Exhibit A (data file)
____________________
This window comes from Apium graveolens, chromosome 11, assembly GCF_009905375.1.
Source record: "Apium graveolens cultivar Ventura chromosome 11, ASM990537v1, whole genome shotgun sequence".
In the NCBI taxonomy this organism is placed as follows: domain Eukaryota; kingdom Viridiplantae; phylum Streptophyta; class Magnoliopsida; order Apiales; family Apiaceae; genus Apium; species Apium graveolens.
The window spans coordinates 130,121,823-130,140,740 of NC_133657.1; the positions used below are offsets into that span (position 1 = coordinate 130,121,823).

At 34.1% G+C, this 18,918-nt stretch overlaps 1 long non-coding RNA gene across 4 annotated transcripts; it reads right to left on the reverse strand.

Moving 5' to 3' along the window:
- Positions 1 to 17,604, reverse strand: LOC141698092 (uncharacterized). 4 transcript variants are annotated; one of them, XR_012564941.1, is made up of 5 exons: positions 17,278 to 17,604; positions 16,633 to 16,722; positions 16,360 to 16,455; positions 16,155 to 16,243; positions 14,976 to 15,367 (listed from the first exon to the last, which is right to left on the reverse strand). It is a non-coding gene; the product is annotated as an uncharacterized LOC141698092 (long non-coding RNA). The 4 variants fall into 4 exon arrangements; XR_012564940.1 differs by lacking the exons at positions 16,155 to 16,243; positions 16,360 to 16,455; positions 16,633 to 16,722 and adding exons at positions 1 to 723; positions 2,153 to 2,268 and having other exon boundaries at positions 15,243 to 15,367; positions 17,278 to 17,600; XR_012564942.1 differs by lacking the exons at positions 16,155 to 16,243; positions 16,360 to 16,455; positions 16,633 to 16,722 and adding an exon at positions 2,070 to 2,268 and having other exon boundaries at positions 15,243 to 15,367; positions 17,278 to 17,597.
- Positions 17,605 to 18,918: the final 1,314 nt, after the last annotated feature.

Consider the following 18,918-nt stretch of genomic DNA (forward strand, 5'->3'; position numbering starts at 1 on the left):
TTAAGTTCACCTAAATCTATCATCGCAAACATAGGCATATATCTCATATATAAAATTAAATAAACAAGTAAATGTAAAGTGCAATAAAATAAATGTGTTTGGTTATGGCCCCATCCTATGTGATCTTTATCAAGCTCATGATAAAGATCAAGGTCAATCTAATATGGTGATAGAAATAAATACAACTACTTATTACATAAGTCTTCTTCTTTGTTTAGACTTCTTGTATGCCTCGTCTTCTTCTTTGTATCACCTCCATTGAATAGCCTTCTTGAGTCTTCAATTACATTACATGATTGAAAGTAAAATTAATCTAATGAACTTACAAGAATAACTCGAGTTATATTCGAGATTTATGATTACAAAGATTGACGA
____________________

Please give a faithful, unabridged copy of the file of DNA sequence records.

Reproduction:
This window comes from Apium graveolens, chromosome 11, assembly GCF_009905375.1.
Source record: "Apium graveolens cultivar Ventura chromosome 11, ASM990537v1, whole genome shotgun sequence".
In the NCBI taxonomy this organism is placed as follows: domain Eukaryota; kingdom Viridiplantae; phylum Streptophyta; class Magnoliopsida; order Apiales; family Apiaceae; genus Apium; species Apium graveolens.
The window spans coordinates 130,121,823-130,140,740 of NC_133657.1; the positions used below are offsets into that span (position 1 = coordinate 130,121,823).

At 34.1% G+C, this 18,918-nt stretch overlaps 1 long non-coding RNA gene across 4 annotated transcripts; it reads right to left on the reverse strand.

Moving 5' to 3' along the window:
- Positions 1 to 17,604, reverse strand: LOC141698092 (uncharacterized). 4 transcript variants are annotated; one of them, XR_012564941.1, is made up of 5 exons: positions 17,278 to 17,604; positions 16,633 to 16,722; positions 16,360 to 16,455; positions 16,155 to 16,243; positions 14,976 to 15,367 (listed from the first exon to the last, which is right to left on the reverse strand). It is a non-coding gene; the product is annotated as an uncharacterized LOC141698092 (long non-coding RNA). The 4 variants fall into 4 exon arrangements; XR_012564940.1 differs by lacking the exons at positions 16,155 to 16,243; positions 16,360 to 16,455; positions 16,633 to 16,722 and adding exons at positions 1 to 723; positions 2,153 to 2,268 and having other exon boundaries at positions 15,243 to 15,367; positions 17,278 to 17,600; XR_012564942.1 differs by lacking the exons at positions 16,155 to 16,243; positions 16,360 to 16,455; positions 16,633 to 16,722 and adding an exon at positions 2,070 to 2,268 and having other exon boundaries at positions 15,243 to 15,367; positions 17,278 to 17,597.
- Positions 17,605 to 18,918: the final 1,314 nt, after the last annotated feature.

Consider the following 18,918-nt stretch of genomic DNA (forward strand, 5'->3'; position numbering starts at 1 on the left):
TTAAGTTCACCTAAATCTATCATCGCAAACATAGGCATATATCTCATATATAAAATTAAATAAACAAGTAAATGTAAAGTGCAATAAAATAAATGTGTTTGGTTATGGCCCCATCCTATGTGATCTTTATCAAGCTCATGATAAAGATCAAGGTCAATCTAATATGGTGATAGAAATAAATACAACTACTTATTACATAAGTCTTCTTCTTTGTTTAGACTTCTTGTATGCCTCGTCTTCTTCTTTGTATCACCTCCATTGAATAGCCTTCTTGAGTCTTCAATTACATTACATGATTGAAAGTAAAATTAATCTAATGAACTTACAAGAATAACTCGAGTTATATTCGAGATTTATGATTACAAAGATTGACGA